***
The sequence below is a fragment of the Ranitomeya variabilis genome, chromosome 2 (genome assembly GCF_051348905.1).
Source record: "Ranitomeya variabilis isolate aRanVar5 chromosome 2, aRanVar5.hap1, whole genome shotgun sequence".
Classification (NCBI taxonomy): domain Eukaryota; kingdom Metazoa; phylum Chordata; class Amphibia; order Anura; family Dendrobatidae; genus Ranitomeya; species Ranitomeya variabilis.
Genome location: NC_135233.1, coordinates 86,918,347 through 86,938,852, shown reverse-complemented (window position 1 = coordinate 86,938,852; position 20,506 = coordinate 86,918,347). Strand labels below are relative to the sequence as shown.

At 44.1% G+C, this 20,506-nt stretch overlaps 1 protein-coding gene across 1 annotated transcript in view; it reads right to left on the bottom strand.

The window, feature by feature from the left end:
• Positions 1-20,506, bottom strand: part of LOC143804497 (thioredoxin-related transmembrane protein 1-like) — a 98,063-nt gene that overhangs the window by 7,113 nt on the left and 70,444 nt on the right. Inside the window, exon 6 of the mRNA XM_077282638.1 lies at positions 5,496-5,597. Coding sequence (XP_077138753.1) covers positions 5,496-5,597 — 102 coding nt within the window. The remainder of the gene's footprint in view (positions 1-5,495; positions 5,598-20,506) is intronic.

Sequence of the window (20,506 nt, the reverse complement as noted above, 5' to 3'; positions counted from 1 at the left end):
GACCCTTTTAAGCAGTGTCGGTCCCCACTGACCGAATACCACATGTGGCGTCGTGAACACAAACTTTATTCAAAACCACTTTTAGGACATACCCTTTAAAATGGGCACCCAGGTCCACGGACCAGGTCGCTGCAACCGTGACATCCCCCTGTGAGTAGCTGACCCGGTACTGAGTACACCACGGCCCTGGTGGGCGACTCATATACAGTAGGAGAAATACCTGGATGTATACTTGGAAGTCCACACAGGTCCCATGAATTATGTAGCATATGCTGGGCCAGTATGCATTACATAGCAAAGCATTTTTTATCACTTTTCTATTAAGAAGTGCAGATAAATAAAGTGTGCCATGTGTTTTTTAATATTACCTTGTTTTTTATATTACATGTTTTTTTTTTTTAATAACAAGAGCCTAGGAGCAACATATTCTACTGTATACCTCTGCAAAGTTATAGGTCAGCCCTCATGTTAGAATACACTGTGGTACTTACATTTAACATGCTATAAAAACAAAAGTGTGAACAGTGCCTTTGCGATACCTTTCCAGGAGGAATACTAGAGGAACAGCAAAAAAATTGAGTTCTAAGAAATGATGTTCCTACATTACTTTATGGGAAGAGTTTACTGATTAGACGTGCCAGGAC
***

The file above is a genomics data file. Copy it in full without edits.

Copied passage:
The sequence below is a fragment of the Ranitomeya variabilis genome, chromosome 2 (genome assembly GCF_051348905.1).
Source record: "Ranitomeya variabilis isolate aRanVar5 chromosome 2, aRanVar5.hap1, whole genome shotgun sequence".
Classification (NCBI taxonomy): domain Eukaryota; kingdom Metazoa; phylum Chordata; class Amphibia; order Anura; family Dendrobatidae; genus Ranitomeya; species Ranitomeya variabilis.
Genome location: NC_135233.1, coordinates 86,918,347 through 86,938,852, shown reverse-complemented (window position 1 = coordinate 86,938,852; position 20,506 = coordinate 86,918,347). Strand labels below are relative to the sequence as shown.

At 44.1% G+C, this 20,506-nt stretch overlaps 1 protein-coding gene across 1 annotated transcript in view; it reads right to left on the bottom strand.

The window, feature by feature from the left end:
• Positions 1-20,506, bottom strand: part of LOC143804497 (thioredoxin-related transmembrane protein 1-like) — a 98,063-nt gene that overhangs the window by 7,113 nt on the left and 70,444 nt on the right. Inside the window, exon 6 of the mRNA XM_077282638.1 lies at positions 5,496-5,597. Coding sequence (XP_077138753.1) covers positions 5,496-5,597 — 102 coding nt within the window. The remainder of the gene's footprint in view (positions 1-5,495; positions 5,598-20,506) is intronic.

Sequence of the window (20,506 nt, the reverse complement as noted above, 5' to 3'; positions counted from 1 at the left end):
GACCCTTTTAAGCAGTGTCGGTCCCCACTGACCGAATACCACATGTGGCGTCGTGAACACAAACTTTATTCAAAACCACTTTTAGGACATACCCTTTAAAATGGGCACCCAGGTCCACGGACCAGGTCGCTGCAACCGTGACATCCCCCTGTGAGTAGCTGACCCGGTACTGAGTACACCACGGCCCTGGTGGGCGACTCATATACAGTAGGAGAAATACCTGGATGTATACTTGGAAGTCCACACAGGTCCCATGAATTATGTAGCATATGCTGGGCCAGTATGCATTACATAGCAAAGCATTTTTTATCACTTTTCTATTAAGAAGTGCAGATAAATAAAGTGTGCCATGTGTTTTTTAATATTACCTTGTTTTTTATATTACATGTTTTTTTTTTTTAATAACAAGAGCCTAGGAGCAACATATTCTACTGTATACCTCTGCAAAGTTATAGGTCAGCCCTCATGTTAGAATACACTGTGGTACTTACATTTAACATGCTATAAAAACAAAAGTGTGAACAGTGCCTTTGCGATACCTTTCCAGGAGGAATACTAGAGGAACAGCAAAAAAATTGAGTTCTAAGAAATGATGTTCCTACATTACTTTATGGGAAGAGTTTACTGATTAGACGTGCCAGGAC